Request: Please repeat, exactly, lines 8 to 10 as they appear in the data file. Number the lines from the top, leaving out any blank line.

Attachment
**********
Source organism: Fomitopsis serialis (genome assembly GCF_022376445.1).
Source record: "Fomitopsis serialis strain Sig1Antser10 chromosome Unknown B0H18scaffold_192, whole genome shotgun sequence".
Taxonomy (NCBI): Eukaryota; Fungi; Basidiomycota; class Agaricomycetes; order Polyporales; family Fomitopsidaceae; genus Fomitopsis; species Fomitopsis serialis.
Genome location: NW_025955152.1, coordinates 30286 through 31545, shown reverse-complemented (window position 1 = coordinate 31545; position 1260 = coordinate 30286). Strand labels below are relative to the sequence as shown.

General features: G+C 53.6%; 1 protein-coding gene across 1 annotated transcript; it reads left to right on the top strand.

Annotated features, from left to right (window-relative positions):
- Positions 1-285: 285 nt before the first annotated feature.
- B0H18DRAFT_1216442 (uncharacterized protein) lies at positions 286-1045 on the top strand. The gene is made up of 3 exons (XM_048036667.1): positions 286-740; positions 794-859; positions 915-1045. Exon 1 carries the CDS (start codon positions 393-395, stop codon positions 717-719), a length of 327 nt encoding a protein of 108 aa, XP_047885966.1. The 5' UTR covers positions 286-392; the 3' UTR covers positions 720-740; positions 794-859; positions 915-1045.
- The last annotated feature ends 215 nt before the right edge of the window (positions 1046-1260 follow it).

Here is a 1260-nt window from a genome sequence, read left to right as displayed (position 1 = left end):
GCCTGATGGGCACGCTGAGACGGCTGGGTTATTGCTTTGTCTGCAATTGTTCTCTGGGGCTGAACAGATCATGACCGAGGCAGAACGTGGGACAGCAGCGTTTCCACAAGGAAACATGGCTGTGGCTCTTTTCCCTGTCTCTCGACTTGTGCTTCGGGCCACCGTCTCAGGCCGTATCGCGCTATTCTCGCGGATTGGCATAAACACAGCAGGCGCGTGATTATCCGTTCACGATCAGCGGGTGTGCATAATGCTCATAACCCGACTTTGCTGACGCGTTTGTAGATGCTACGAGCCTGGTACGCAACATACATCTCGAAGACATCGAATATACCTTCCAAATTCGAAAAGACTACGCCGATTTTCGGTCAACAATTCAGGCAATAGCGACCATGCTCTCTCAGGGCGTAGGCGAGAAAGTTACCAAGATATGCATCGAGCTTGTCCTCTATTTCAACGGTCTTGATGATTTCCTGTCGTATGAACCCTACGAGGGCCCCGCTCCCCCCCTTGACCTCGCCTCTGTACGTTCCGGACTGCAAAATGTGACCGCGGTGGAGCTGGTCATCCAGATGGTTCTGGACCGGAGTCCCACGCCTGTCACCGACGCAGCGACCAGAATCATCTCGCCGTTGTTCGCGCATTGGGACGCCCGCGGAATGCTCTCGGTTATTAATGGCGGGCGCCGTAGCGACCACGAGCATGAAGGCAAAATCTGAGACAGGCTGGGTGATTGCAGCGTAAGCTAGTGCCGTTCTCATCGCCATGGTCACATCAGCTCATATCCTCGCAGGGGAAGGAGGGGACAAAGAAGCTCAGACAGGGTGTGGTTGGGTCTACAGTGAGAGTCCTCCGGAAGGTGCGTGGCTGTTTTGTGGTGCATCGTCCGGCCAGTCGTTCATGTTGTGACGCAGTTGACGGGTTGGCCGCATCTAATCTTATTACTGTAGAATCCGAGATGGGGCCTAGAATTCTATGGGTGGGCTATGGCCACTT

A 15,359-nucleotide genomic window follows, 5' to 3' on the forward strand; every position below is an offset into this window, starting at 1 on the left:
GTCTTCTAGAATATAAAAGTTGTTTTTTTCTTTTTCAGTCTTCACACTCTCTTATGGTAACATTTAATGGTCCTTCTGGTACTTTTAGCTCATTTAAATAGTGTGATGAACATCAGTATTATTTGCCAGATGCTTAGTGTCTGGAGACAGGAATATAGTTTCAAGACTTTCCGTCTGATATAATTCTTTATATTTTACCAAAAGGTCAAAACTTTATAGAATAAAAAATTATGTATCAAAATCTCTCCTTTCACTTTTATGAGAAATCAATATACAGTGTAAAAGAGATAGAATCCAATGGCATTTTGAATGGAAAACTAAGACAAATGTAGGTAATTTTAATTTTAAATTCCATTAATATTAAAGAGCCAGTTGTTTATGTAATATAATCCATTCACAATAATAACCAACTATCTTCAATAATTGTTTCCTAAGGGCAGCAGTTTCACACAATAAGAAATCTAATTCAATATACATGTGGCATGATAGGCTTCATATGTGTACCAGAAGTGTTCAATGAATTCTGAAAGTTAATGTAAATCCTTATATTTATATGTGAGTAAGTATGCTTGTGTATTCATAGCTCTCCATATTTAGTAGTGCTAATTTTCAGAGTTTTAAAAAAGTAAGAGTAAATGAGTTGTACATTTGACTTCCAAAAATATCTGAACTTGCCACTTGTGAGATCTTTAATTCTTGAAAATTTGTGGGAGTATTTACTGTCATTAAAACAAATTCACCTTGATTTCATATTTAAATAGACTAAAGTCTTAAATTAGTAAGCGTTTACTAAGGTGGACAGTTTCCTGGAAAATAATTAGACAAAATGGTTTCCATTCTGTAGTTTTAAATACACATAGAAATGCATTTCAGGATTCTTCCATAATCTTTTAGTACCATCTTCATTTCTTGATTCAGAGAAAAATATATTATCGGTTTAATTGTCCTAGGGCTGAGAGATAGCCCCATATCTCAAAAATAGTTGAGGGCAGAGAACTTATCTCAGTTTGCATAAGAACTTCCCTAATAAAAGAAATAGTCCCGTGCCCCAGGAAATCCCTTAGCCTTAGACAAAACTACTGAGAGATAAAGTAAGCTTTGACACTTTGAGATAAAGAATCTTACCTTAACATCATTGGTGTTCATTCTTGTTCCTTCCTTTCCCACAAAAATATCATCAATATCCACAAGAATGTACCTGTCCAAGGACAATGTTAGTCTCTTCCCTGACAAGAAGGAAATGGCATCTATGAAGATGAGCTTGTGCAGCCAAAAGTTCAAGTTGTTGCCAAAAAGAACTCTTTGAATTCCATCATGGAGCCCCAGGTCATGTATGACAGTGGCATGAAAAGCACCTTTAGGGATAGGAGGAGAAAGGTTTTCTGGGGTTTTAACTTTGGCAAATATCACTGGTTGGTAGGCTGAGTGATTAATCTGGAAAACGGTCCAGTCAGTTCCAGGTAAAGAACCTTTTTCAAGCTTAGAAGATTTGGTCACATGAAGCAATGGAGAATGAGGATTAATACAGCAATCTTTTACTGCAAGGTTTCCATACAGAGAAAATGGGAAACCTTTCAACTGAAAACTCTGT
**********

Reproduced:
- B0H18DRAFT_1216442 (uncharacterized protein) lies at positions 286-1045 on the top strand. The gene is made up of 3 exons (XM_048036667.1): positions 286-740; positions 794-859; positions 915-1045. Exon 1 carries the CDS (start codon positions 393-395, stop codon positions 717-719), a length of 327 nt encoding a protein of 108 aa, XP_047885966.1. The 5' UTR covers positions 286-392; the 3' UTR covers positions 720-740; positions 794-859; positions 915-1045.
- The last annotated feature ends 215 nt before the right edge of the window (positions 1046-1260 follow it).

Here is a 1260-nt window from a genome sequence, read left to right as displayed (position 1 = left end):